DHMH Highlights Health Impacts of STDs during STD Awareness Month

 BALTIMORE (April 1, 2013) – The Maryland Department of Health and Mental Hygiene (DHMH) joins the Centers for Disease Control and Prevention (CDC) and state and local partners around the country in the observance of April as Sexually Transmitted Diseases (STD) Awareness Month.

Nearly 20 million new Sexually Transmitted Infections (STIs) occur in the United States every year, costing the American healthcare system nearly $16 billion in direct medical costs alone, according to the CDC. In addition to the health consequences of STIs and the increased risk of acquiring or transmitting HIV that is associated with STIs, the looming global threat of treatment-resistant gonorrhea makes prevention critical.

In Maryland, STI rates continue to be higher than the national average for gonorrhea, chlamydia and syphilis, the three STIs (in addition to HIV and AIDS) that are reported to DHMH and local health departments. Adolescents, young adults, females, gay and bisexual men, and people of color are disproportionately affected by STIs.

In 2011, the last year for which data are available:

Syphilis rates in Maryland rose from the previous year. According to the CDC, Maryland ranked 2nd in the U.S. for primary and secondary syphilis (the infectious stages of syphilis), with 452 cases per 100,000 population, a rate of 7.8, compared to the U.S. rate of 4.5.
Maryland ranked 16th in the nation for Chlamydia, with 27,212 cases reported, a rate of 471.3 per 100,000 population. The national Chlamydia rate for the same period was 457.6.
Maryland ranked 16th for gonorrhea; 6,458 cases reported were reported, a rate of 111.9 per 100,000 population compared with a national rate of 104.2.

"Sexual health is an important part of overall health. Individuals, parents, health care providers, and the community all have roles to play in promoting sexual health and reducing sexually transmitted infections, including HIV," said Dr. Laura Herrera, Deputy Secretary for Public Health

The health consequences of STIs include: infertility, pelvic inflammatory disease, chronic pain, fetal and infant illness or death, an increased risk for certain cancers, the risk of becoming infected with HIV, and if infected with HIV, transmitting HIV more easily to others. The good news is there are effective ways to prevent, diagnose, and treat STIs.

Abstaining from sex, reducing the number of sexual partners, and consistently and correctly using condoms are all effective STI prevention strategies. Safe, effective vaccines are also available for all individuals who are sexually active – particularly young people to prevent hepatitis B and some types of the human papillomavirus (HPV) that cause disease and cancer. STI screening and early diagnosis are essential in preventing transmission and the long-term health consequences of STIs.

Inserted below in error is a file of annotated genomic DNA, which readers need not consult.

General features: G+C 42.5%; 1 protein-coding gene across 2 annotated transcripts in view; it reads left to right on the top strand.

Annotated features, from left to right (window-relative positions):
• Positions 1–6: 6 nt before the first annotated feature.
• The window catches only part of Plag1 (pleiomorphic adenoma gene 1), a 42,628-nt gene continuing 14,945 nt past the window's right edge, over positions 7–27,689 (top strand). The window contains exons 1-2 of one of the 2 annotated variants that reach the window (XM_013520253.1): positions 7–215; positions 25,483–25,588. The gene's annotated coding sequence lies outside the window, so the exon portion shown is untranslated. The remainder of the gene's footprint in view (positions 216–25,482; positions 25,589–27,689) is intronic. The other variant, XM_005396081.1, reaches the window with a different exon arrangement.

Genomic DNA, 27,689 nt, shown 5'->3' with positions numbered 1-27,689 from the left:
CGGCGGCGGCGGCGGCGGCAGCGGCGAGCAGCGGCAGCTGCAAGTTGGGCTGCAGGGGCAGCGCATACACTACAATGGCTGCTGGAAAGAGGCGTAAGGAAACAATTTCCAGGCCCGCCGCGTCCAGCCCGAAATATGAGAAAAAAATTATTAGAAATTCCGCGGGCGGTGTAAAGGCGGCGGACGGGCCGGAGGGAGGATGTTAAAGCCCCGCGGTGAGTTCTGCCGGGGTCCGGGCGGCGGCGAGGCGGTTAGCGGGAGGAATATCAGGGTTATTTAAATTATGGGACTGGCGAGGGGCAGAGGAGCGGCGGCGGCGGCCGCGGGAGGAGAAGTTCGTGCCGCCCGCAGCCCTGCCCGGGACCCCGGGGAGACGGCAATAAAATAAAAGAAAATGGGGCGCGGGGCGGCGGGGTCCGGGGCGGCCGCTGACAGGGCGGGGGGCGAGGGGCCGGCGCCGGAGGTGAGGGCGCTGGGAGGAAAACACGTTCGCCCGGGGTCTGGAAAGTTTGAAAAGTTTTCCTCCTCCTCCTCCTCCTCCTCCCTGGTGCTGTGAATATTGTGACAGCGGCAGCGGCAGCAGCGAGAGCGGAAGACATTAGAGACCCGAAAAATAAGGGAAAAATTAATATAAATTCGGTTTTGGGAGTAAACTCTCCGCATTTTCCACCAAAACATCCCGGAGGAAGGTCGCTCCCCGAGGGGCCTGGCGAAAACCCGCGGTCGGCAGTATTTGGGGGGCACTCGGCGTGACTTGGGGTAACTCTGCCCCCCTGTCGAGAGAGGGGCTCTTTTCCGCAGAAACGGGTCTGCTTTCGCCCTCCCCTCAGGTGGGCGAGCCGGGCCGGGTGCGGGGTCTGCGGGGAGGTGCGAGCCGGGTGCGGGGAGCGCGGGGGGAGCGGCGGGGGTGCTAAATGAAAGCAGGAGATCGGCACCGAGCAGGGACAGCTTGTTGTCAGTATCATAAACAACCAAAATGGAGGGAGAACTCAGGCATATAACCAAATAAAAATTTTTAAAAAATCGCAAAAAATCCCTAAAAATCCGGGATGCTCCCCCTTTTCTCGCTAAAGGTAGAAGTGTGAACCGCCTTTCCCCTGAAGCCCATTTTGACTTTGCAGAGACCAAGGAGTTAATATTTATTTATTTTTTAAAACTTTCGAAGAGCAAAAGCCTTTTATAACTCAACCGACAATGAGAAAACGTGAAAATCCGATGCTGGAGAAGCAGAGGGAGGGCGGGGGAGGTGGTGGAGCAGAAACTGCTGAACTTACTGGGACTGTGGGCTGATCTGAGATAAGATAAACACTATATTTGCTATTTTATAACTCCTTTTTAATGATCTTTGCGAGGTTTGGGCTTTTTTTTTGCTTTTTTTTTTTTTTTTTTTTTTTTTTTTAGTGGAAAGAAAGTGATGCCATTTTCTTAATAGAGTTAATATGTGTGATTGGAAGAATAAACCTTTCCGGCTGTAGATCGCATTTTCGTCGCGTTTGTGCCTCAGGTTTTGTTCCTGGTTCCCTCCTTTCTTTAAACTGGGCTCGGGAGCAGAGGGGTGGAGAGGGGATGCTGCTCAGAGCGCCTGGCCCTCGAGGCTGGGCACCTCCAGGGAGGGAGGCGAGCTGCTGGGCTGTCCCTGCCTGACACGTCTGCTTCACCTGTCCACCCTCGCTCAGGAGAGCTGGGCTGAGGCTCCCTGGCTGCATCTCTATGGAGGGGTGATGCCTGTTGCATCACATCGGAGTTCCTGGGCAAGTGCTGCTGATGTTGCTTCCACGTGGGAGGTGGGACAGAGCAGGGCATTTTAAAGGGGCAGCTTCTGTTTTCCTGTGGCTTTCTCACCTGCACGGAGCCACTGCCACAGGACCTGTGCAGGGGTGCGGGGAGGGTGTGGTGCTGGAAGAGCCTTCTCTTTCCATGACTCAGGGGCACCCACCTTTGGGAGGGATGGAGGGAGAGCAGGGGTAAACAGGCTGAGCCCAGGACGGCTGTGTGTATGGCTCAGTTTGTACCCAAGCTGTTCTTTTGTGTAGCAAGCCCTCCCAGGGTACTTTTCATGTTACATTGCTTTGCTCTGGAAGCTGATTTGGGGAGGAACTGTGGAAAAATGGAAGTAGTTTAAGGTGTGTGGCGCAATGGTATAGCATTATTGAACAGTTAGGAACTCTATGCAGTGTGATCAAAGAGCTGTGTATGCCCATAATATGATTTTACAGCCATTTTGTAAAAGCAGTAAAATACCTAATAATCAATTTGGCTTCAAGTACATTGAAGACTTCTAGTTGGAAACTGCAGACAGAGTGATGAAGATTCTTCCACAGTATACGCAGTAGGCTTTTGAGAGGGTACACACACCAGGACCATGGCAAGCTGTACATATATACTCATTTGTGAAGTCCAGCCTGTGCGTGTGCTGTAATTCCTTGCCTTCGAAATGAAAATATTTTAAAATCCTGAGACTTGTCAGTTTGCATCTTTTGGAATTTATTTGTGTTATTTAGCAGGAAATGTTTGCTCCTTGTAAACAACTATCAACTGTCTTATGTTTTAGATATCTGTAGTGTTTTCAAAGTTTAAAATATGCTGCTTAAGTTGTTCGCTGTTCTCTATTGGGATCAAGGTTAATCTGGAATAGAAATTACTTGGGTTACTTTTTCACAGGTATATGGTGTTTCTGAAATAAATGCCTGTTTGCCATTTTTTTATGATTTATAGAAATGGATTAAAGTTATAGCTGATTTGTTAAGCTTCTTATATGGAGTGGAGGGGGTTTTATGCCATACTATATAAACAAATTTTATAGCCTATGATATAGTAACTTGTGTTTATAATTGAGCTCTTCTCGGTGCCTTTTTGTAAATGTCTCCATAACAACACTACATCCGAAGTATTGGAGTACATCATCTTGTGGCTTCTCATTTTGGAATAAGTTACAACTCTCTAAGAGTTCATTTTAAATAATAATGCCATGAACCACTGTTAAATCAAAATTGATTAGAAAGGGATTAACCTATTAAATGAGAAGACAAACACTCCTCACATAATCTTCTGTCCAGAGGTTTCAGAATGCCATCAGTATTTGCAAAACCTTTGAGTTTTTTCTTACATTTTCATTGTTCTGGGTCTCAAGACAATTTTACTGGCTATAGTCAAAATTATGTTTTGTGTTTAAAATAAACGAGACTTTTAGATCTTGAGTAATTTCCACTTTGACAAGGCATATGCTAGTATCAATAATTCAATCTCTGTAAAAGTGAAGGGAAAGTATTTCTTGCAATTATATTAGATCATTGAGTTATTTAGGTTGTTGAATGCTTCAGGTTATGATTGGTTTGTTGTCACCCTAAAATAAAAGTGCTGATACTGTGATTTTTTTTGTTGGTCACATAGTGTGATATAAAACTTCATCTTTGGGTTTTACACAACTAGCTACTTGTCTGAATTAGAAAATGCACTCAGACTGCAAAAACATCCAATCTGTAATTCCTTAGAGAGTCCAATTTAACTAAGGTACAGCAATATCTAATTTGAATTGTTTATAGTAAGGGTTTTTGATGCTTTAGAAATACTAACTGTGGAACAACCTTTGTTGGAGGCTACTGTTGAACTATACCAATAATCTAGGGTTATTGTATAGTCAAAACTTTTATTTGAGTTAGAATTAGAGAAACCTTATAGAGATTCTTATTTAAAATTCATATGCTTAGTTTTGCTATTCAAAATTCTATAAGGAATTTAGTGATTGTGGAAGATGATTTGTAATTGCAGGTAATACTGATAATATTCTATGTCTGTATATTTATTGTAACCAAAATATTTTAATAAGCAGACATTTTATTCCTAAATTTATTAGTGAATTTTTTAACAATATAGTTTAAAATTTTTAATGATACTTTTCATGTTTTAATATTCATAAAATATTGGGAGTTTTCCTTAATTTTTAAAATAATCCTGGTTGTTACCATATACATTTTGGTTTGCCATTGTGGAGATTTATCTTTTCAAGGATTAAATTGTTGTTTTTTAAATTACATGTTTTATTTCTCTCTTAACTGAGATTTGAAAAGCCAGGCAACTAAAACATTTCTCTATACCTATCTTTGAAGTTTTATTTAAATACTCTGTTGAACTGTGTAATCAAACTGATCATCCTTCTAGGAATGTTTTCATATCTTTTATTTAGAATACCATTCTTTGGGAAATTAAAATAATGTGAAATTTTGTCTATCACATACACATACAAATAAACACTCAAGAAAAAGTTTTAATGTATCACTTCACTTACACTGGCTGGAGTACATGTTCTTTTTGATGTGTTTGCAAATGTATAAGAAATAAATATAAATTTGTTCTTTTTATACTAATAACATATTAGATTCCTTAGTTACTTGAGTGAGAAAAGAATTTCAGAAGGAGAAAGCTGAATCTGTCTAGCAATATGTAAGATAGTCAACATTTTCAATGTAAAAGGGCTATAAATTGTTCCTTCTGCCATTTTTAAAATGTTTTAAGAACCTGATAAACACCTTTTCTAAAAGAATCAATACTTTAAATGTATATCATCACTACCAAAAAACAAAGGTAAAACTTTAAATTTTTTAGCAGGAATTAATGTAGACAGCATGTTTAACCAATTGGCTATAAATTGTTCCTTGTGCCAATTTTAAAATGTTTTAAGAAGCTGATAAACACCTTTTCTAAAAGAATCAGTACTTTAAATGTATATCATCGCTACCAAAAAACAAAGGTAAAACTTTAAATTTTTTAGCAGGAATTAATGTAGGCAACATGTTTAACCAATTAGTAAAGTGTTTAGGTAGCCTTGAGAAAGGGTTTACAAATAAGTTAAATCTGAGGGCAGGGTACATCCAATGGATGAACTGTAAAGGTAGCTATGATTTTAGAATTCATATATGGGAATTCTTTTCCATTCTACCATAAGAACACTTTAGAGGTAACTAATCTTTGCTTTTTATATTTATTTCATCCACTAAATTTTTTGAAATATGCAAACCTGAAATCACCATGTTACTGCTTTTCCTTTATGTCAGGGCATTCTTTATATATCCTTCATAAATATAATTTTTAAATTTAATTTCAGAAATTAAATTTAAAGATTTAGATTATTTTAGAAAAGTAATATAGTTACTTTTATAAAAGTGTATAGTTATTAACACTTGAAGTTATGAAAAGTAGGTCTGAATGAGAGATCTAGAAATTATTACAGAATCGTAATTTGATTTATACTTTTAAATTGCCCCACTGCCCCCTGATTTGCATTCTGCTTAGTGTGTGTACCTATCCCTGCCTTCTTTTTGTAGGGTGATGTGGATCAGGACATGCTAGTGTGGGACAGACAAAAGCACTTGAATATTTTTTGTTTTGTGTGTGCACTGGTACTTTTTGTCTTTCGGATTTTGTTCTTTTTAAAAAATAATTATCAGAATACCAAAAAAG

To help combat STIs, DHMH is co-sponsoring its Fourth Annual Sexual and Reproductive Health live webinar. "STI Hot Topics: What’s New in Sexually Transmitted Infections,” will be presented by Dr. John G. Bartlett on Wednesday, April 17, from noon to 1:30 pm. Health professionals interested in watching the webinar can log on to www.jhsph.edu/maphtc.

To learn more about STIs in Maryland, or to find a testing site near you, visit the DHMH Center for Sexually Transmitted Infection Prevention at http://phpa.dhmh.maryland.gov/OIDPCS/CSTIP/, or call 410-767-6690. Information can also be found at www.cdc.gov/std

 

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Public Health Officials Offer Food Safety Tips in Preparation of Potential Power Outages and Flooding Due to Hurricane Florence

(Salisbury, MD) - As Hurricane Florence begins to make way across the Eastern seaboard, health officials of Somerset, Wicomico and Worcester counties recommend the following food safety tips for residents to help them prepare now, should local power outages or flooding occur.

• Never use a generator, grill, camp stove or other gasoline, propane, natural gas or charcoal-burning devices inside a home, garage, basement, crawlspace or any partially enclosed area. For more information on generator safety, visit here.

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Snow Hill, MD- Small changes often lead to major results and Worcester County Health Department’s free Lifestyle Balance program aims to help residents eat healthy, be active and lower their risk for type 2 diabetes with easy-to-follow tips and tools. New classes begin this September at the Atlantic Club in West Ocean City.


• Classes run from 5:30 to 6:30 p.m. every Tuesday beginning September 11 and ending on January 15.

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Due to inclement weather, the Just Walk Making Strides event scheduled for today is rescheduled for 5-6 p.m. on October 18 at Byrd Park in Snow Hill. For more information, please call 410-632-0056.  Read more ...
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